Hunter Water's review of its long-term plan includes looking at potential dam sites, exploring under Tomago Sandbeds

ON THE RISE: As of Thursday, Chichester Dam was at 83.9 per cent of its storage level capacity - eclipsing all other Hunter Water dam and sandbed storage levels.
ON THE RISE: As of Thursday, Chichester Dam was at 83.9 per cent of its storage level capacity - eclipsing all other Hunter Water dam and sandbed storage levels.

Hunter Water has identified Upper Chichester and Limeburners Creek east of Clarence Town as potential new dam sites and would explore groundwater resources under the Tomago Sandbeds as part of a comprehensive review into the region's long-term water plan.

The Lower Hunter Water Plan was released in 2014 after the former state government dropped plans for the Tillegra Dam in 2011.

Hunter Water's chief investment officer Darren Cleary said "all options are actively being investigated" with the review of the plan now at the stage where the utility is exploring "potential sites for supply and demand options".

"We've been through a rigorous process to look at all of the options available to us that could help reduce the amount of water we use and to supplement our existing drinking water supplies," Mr Cleary said.

"We're considering potential new sources of water to enhance our existing supplies such as dams, desalination, groundwater and water sharing.

"We'll continue investigating a potential groundwater source known as a palaeochannel below the Tomago Sandbeds and ways to increase our capacity to share water with other regions, including enlarging existing dams outside of our area of operations."

Supply and demand options map.

Supply and demand options map.

Mr Cleary said Hunter Water had identified a number of potential dam sites for further investigation.

"We've worked with the CSIRO using a spatial mapping tool to shortlist possible dam locations," he said.

"From a list of thousands of potential sites, we've identified two areas for further investigation including one at Upper Chichester, upstream of our existing Chichester Dam, and another at Limeburners Creek, east of Clarence Town.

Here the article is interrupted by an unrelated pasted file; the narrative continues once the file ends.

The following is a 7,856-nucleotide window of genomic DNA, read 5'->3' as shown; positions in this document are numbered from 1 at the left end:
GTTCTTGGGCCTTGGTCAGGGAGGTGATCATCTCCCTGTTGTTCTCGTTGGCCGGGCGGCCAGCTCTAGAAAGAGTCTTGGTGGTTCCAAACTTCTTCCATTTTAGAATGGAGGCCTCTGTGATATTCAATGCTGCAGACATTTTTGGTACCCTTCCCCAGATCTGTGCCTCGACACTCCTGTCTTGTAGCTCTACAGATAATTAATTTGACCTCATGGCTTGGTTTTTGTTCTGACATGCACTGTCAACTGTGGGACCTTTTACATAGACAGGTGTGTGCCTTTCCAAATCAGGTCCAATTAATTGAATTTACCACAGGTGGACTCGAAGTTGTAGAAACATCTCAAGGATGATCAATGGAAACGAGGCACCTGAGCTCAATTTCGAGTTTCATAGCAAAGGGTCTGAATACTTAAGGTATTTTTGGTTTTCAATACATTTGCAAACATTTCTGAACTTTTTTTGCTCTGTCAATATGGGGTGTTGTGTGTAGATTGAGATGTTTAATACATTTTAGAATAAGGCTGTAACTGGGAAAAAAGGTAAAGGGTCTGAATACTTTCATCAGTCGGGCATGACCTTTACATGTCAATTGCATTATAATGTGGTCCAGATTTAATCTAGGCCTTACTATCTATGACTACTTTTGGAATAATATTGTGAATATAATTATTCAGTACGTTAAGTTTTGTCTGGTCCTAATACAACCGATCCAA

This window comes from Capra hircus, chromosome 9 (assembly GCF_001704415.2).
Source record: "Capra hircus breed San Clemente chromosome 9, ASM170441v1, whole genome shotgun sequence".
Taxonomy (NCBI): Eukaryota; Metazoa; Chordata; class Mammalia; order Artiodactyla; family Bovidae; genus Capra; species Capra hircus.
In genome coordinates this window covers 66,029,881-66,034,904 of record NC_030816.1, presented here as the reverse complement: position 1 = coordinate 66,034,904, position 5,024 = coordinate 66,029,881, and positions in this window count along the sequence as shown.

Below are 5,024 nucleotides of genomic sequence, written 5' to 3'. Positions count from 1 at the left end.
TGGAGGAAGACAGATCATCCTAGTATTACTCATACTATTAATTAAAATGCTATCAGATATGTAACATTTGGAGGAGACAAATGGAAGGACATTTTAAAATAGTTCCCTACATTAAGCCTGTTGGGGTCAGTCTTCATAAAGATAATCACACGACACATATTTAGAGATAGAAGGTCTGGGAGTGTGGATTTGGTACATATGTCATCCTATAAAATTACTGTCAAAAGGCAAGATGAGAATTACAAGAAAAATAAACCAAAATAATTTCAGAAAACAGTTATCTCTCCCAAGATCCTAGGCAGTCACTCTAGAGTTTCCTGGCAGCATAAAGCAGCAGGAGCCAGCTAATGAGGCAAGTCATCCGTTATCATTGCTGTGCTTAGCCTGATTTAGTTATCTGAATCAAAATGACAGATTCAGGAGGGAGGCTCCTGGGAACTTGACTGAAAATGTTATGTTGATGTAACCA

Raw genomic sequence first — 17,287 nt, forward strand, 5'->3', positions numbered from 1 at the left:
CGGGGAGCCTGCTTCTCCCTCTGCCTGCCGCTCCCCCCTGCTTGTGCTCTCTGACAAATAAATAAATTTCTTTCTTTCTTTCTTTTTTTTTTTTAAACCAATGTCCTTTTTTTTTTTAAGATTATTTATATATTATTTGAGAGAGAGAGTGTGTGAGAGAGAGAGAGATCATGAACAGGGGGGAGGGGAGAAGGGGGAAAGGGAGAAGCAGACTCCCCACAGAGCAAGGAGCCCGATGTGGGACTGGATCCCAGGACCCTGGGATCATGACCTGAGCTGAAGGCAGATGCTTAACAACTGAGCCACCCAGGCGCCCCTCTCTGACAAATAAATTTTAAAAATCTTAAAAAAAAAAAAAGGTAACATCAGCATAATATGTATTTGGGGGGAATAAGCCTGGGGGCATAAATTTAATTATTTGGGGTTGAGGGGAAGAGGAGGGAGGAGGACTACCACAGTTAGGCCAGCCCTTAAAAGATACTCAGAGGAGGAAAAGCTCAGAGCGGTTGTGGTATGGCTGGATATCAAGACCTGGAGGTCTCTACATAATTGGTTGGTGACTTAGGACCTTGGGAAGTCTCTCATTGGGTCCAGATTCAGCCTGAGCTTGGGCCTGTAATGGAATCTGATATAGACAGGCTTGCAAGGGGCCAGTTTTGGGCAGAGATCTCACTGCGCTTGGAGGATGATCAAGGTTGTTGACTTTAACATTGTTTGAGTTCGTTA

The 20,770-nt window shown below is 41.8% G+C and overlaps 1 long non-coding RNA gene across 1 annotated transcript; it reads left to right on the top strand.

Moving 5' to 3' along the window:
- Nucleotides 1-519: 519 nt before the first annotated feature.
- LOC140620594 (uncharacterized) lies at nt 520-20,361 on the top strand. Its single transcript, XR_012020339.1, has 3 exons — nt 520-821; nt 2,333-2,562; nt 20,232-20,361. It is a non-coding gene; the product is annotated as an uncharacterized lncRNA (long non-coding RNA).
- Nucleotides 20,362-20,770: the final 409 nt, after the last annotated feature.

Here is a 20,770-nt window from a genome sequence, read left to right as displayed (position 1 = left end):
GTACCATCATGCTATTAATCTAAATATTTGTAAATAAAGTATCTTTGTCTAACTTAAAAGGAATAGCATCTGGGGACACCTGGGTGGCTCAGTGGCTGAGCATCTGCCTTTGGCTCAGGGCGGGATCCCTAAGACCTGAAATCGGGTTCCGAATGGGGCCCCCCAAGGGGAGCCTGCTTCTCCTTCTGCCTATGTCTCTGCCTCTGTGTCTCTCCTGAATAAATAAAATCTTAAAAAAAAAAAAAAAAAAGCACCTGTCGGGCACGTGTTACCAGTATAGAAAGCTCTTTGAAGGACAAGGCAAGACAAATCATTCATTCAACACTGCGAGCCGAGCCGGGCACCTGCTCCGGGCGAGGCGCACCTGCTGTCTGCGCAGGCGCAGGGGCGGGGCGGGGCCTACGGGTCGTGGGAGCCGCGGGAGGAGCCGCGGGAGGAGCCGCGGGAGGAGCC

"We'll also be exploring increasing the size of the proposed desalination plant at Belmont, as well as a potential site for a plant at Walsh Point, located in the Port of Newcastle.

"In addition, we're looking at ways to reduce demand such as stormwater harvesting for irrigation of playing fields, potential recycled water schemes for use on a range of public facilities and in industry, as well as other water conservation programs."

Mr Cleary said the severe drought affecting the Hunter reinforced the importance for the utility to consider all options for the region's "long-term water security".

"Aside from continuing to invest in water conservation and leakage reduction, no decisions have been made about which options will be included in the revised plan," he said.

"It's important we do this work now to understand their technical feasibility, as well as the environmental, social and financial aspects."

Mr Cleary said Hunter Water was committed to keeping the community informed about the plan over coming months with forums and information sessions.

For more information about the Lower Hunter Water Plan visit hunterwater.com.au. Give feedback at yourvoice.hunterwater.com.au/water-future.

While recent rain has boosted the Lower Hunter's water storage levels, with Chichester Dam rising an incredible 45 per cent from the week before, Hunter Water said the downpour had been far from drought-breaking.

"Level 2 water restrictions are in place and we encourage everyone to continue to comply and to save water around their homes by using four buckets of water less a day," Hunter Water said.